Journal Article

Low‐pressure environment and remodelling of the forearm vein in Brescia–Cimino haemodialysis access

Jean‐Marc Corpataux, Erik Haesler, Paolo Silacci, Hans Beat Ris and Daniel Hayoz

in Nephrology Dialysis Transplantation

Published on behalf of European Renal Association - European Dialysis and Transplant Assoc

Volume 17, issue 6, pages 1057-1062
Published in print June 2002 | ISSN: 0931-0509
Published online June 2002 | e-ISSN: 1460-2385 | DOI: http://dx.doi.org/10.1093/ndt/17.6.1057
Low‐pressure environment and remodelling of the forearm vein in Brescia–Cimino haemodialysis access

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Background. The aim of the study was to determine which, and to what extent, haemodynamic parameters contribute to the remodelling of the venous limb of the Brescia–Cimino haemodialysis access.

Methods. The dimensions of the radial artery and the venous limb of the haemodialysis access were measured by an echo‐tracking technique. In six ESRD patients undergoing primary arteriovenous fistula (AVF) formation, vessel diameter, wall thickness, blood pressure and blood flow were measured after the operation, and at 1 and 3 months follow‐up. The contralateral forearm vessels in their native position served as baseline values for comparison.

Results. The diameter of the proximal antecubital vein progressively increased over the study period without reaching significant differences (4430, 5041 and 6620 μm at weeks 1, 4 and 12 respectively), whereas the intima‐media thickness remained unchanged. The venous dilatation was associated with a reduction of the mean shear stress that culminated after the operation and progressively returned to normal venous values at 3 months (24.5 vs 10.4 dyne/cm2, P<0.043). Thus the venous limb of the AVF undergoes eccentric hypertrophy as demonstrated by the increase in wall cross‐sectional area (4.42 vs 6.32 mm2 at week 1 vs week 12, P<0.028). At the time of the operation, the blood pressure in the AVF was 151±14/92.4±11 mmHg vs 49±19/24.5±6 mmHg (means±SEM) for the radial artery and the venous limb of the vascular access, respectively. One year after the operation the blood pressure in the venous limb had not changed: 42±14/25.3±7 mmHg (means±SEM). Under these conditions, the systolo–diastolic diameter changes observed in the radial artery and the antecubital vein were within a similar range at all time points: 56±17 vs 90±26 μm (means±SEM) at week 12.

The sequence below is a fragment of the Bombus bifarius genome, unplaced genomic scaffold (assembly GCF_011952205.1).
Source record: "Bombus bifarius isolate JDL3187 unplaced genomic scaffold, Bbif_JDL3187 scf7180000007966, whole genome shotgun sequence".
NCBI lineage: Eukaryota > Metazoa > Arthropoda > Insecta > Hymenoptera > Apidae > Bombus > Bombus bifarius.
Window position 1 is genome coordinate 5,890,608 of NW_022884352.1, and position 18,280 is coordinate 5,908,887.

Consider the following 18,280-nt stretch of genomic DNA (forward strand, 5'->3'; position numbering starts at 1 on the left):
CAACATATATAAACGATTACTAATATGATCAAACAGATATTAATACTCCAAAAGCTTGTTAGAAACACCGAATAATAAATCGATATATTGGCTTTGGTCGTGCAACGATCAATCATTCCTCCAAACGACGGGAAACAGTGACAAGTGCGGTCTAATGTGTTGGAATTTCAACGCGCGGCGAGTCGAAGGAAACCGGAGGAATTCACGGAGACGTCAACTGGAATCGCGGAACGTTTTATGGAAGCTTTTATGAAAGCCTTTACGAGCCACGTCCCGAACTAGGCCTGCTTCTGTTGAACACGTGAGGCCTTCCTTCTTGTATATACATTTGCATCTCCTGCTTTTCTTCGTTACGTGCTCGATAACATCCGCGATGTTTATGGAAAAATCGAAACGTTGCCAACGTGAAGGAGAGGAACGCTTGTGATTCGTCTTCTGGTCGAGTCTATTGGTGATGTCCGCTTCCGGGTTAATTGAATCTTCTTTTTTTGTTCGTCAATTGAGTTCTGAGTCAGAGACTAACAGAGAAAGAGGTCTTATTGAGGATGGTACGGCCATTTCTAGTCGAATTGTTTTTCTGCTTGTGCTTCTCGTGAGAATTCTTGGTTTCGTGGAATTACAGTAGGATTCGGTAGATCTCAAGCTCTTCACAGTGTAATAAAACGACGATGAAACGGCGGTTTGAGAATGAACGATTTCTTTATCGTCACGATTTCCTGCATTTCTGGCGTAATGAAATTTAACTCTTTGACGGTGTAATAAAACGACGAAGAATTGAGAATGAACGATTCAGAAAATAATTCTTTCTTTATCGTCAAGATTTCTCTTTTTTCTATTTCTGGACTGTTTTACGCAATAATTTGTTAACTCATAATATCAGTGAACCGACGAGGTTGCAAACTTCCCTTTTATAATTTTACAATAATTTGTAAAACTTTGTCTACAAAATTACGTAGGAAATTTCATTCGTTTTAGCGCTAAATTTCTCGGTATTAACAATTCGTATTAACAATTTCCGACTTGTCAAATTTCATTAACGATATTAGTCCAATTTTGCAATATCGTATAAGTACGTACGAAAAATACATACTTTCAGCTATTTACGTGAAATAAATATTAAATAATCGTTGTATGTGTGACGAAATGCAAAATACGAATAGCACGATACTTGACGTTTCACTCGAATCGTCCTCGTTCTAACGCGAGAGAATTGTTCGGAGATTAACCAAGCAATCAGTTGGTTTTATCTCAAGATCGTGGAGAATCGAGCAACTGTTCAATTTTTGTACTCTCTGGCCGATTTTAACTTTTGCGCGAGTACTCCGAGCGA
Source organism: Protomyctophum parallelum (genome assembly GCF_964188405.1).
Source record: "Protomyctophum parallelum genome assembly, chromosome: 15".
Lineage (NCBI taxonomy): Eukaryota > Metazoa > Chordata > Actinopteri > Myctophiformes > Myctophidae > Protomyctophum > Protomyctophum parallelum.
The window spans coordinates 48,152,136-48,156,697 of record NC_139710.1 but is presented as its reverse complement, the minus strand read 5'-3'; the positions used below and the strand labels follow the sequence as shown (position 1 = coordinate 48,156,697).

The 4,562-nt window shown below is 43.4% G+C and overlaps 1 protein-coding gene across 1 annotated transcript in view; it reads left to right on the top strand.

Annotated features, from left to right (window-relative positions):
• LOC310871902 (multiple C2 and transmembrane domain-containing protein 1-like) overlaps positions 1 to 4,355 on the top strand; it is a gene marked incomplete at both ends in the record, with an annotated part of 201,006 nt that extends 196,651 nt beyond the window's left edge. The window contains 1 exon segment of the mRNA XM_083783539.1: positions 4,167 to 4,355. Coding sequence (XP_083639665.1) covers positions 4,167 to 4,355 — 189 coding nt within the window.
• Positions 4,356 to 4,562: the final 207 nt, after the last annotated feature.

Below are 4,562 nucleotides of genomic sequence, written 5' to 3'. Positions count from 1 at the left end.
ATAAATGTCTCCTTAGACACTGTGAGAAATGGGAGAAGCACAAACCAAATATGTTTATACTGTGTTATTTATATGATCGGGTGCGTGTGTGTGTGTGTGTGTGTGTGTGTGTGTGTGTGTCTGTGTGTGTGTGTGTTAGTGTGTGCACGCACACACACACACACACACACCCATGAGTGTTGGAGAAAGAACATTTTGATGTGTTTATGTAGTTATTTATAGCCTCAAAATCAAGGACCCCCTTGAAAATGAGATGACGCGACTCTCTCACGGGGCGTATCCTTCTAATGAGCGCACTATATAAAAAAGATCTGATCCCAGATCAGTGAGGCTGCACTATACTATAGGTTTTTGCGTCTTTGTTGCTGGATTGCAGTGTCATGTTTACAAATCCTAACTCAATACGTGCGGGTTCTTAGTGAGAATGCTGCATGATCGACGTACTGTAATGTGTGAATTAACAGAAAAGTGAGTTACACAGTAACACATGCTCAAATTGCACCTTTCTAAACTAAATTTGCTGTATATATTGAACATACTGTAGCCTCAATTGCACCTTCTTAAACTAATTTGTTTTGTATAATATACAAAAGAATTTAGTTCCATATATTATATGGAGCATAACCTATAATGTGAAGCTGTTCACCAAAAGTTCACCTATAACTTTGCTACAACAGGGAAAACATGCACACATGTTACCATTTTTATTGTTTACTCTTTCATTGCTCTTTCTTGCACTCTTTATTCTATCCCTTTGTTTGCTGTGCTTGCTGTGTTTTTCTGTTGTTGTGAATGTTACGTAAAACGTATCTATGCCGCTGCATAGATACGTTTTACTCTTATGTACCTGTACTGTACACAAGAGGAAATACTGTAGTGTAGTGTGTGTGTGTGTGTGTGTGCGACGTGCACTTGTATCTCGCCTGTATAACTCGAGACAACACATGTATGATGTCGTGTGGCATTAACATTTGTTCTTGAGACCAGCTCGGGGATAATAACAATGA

Conclusions. The increased circumferential stress resulting from the flow‐mediated dilatation rather than the elevation of blood pressure appears to represent the main contributing factor to the eccentric hypertrophy of the venous limb of Brescia–Cimino haemodialysis access.

Keywords: arteriovenous fistula; blood pressure; Brescia–Cimino access; haemodialysis; remodelling; vein

Journal Article.  3884 words.  Illustrated.

Subjects: Nephrology

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